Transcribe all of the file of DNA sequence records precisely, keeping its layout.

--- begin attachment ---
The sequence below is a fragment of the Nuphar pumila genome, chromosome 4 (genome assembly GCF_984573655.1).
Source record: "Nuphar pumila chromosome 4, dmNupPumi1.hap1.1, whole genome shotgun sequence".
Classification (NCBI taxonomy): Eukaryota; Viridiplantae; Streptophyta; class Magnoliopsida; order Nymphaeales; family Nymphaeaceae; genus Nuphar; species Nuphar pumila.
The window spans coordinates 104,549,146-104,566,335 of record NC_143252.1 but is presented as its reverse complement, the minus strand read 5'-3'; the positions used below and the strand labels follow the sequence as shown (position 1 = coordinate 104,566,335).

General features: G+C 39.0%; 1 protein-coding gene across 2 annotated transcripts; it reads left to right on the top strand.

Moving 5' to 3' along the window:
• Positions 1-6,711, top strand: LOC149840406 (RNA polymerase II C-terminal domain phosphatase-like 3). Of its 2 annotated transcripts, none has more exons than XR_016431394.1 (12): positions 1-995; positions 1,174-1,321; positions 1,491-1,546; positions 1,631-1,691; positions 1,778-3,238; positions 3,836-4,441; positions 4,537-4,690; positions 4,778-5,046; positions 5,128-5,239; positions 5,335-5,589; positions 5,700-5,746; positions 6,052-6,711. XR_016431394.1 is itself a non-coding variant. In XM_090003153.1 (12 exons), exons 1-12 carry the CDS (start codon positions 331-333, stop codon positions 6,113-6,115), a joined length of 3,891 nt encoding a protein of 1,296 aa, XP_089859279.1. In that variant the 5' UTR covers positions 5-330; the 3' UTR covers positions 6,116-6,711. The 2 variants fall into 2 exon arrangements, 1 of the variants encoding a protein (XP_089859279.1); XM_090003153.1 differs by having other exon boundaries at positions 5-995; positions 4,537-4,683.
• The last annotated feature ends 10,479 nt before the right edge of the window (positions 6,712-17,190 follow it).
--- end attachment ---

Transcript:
The sequence below is a fragment of the Nuphar pumila genome, chromosome 4 (genome assembly GCF_984573655.1).
Source record: "Nuphar pumila chromosome 4, dmNupPumi1.hap1.1, whole genome shotgun sequence".
Classification (NCBI taxonomy): Eukaryota; Viridiplantae; Streptophyta; class Magnoliopsida; order Nymphaeales; family Nymphaeaceae; genus Nuphar; species Nuphar pumila.
The window spans coordinates 104,549,146-104,566,335 of record NC_143252.1 but is presented as its reverse complement, the minus strand read 5'-3'; the positions used below and the strand labels follow the sequence as shown (position 1 = coordinate 104,566,335).

General features: G+C 39.0%; 1 protein-coding gene across 2 annotated transcripts; it reads left to right on the top strand.

Moving 5' to 3' along the window:
• Positions 1-6,711, top strand: LOC149840406 (RNA polymerase II C-terminal domain phosphatase-like 3). Of its 2 annotated transcripts, none has more exons than XR_016431394.1 (12): positions 1-995; positions 1,174-1,321; positions 1,491-1,546; positions 1,631-1,691; positions 1,778-3,238; positions 3,836-4,441; positions 4,537-4,690; positions 4,778-5,046; positions 5,128-5,239; positions 5,335-5,589; positions 5,700-5,746; positions 6,052-6,711. XR_016431394.1 is itself a non-coding variant. In XM_090003153.1 (12 exons), exons 1-12 carry the CDS (start codon positions 331-333, stop codon positions 6,113-6,115), a joined length of 3,891 nt encoding a protein of 1,296 aa, XP_089859279.1. In that variant the 5' UTR covers positions 5-330; the 3' UTR covers positions 6,116-6,711. The 2 variants fall into 2 exon arrangements, 1 of the variants encoding a protein (XP_089859279.1); XM_090003153.1 differs by having other exon boundaries at positions 5-995; positions 4,537-4,683.
• The last annotated feature ends 10,479 nt before the right edge of the window (positions 6,712-17,190 follow it).